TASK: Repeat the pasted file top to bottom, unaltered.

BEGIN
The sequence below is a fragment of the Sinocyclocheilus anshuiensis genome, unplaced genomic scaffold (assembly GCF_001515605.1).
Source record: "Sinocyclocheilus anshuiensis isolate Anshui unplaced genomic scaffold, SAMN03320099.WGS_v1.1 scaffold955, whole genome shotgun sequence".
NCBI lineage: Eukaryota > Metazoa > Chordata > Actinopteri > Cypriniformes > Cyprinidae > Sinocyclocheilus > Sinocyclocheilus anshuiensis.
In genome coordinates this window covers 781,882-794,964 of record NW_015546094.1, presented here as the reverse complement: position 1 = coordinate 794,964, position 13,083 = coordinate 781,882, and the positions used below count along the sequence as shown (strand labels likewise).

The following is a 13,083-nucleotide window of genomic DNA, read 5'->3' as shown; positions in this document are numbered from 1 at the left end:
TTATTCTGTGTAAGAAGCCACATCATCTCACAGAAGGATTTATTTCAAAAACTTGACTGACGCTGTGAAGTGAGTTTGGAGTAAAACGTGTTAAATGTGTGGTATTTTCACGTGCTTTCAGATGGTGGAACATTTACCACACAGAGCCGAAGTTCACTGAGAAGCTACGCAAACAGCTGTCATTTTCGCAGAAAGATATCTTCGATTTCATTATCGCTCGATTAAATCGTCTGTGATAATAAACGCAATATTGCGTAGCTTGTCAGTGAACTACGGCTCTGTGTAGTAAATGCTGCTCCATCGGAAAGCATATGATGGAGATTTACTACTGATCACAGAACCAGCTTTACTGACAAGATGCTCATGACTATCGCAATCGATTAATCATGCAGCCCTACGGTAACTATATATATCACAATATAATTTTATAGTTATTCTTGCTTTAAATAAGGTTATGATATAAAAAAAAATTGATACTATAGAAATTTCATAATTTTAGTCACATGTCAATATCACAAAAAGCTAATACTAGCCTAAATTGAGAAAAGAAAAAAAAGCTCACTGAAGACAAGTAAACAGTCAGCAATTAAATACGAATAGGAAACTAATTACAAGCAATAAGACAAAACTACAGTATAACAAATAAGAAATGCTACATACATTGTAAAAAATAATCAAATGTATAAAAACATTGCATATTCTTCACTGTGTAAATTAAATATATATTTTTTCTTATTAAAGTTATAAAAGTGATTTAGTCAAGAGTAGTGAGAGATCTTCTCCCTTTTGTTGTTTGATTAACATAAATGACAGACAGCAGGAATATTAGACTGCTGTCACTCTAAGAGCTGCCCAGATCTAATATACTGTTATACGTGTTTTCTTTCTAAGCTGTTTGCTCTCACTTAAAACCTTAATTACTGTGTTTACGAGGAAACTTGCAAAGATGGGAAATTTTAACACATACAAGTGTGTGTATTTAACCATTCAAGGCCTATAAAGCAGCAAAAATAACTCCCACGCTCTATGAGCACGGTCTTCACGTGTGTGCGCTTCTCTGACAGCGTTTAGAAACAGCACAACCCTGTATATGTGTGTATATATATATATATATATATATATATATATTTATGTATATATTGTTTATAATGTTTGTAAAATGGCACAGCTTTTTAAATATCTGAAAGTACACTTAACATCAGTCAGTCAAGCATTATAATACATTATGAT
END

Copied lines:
The sequence below is a fragment of the Sinocyclocheilus anshuiensis genome, unplaced genomic scaffold (assembly GCF_001515605.1).
Source record: "Sinocyclocheilus anshuiensis isolate Anshui unplaced genomic scaffold, SAMN03320099.WGS_v1.1 scaffold955, whole genome shotgun sequence".
NCBI lineage: Eukaryota > Metazoa > Chordata > Actinopteri > Cypriniformes > Cyprinidae > Sinocyclocheilus > Sinocyclocheilus anshuiensis.
In genome coordinates this window covers 781,882-794,964 of record NW_015546094.1, presented here as the reverse complement: position 1 = coordinate 794,964, position 13,083 = coordinate 781,882, and the positions used below count along the sequence as shown (strand labels likewise).

The following is a 13,083-nucleotide window of genomic DNA, read 5'->3' as shown; positions in this document are numbered from 1 at the left end:
TTATTCTGTGTAAGAAGCCACATCATCTCACAGAAGGATTTATTTCAAAAACTTGACTGACGCTGTGAAGTGAGTTTGGAGTAAAACGTGTTAAATGTGTGGTATTTTCACGTGCTTTCAGATGGTGGAACATTTACCACACAGAGCCGAAGTTCACTGAGAAGCTACGCAAACAGCTGTCATTTTCGCAGAAAGATATCTTCGATTTCATTATCGCTCGATTAAATCGTCTGTGATAATAAACGCAATATTGCGTAGCTTGTCAGTGAACTACGGCTCTGTGTAGTAAATGCTGCTCCATCGGAAAGCATATGATGGAGATTTACTACTGATCACAGAACCAGCTTTACTGACAAGATGCTCATGACTATCGCAATCGATTAATCATGCAGCCCTACGGTAACTATATATATCACAATATAATTTTATAGTTATTCTTGCTTTAAATAAGGTTATGATATAAAAAAAAATTGATACTATAGAAATTTCATAATTTTAGTCACATGTCAATATCACAAAAAGCTAATACTAGCCTAAATTGAGAAAAGAAAAAAAAGCTCACTGAAGACAAGTAAACAGTCAGCAATTAAATACGAATAGGAAACTAATTACAAGCAATAAGACAAAACTACAGTATAACAAATAAGAAATGCTACATACATTGTAAAAAATAATCAAATGTATAAAAACATTGCATATTCTTCACTGTGTAAATTAAATATATATTTTTTCTTATTAAAGTTATAAAAGTGATTTAGTCAAGAGTAGTGAGAGATCTTCTCCCTTTTGTTGTTTGATTAACATAAATGACAGACAGCAGGAATATTAGACTGCTGTCACTCTAAGAGCTGCCCAGATCTAATATACTGTTATACGTGTTTTCTTTCTAAGCTGTTTGCTCTCACTTAAAACCTTAATTACTGTGTTTACGAGGAAACTTGCAAAGATGGGAAATTTTAACACATACAAGTGTGTGTATTTAACCATTCAAGGCCTATAAAGCAGCAAAAATAACTCCCACGCTCTATGAGCACGGTCTTCACGTGTGTGCGCTTCTCTGACAGCGTTTAGAAACAGCACAACCCTGTATATGTGTGTATATATATATATATATATATATATATATATTTATGTATATATTGTTTATAATGTTTGTAAAATGGCACAGCTTTTTAAATATCTGAAAGTACACTTAACATCAGTCAGTCAAGCATTATAATACATTATGAT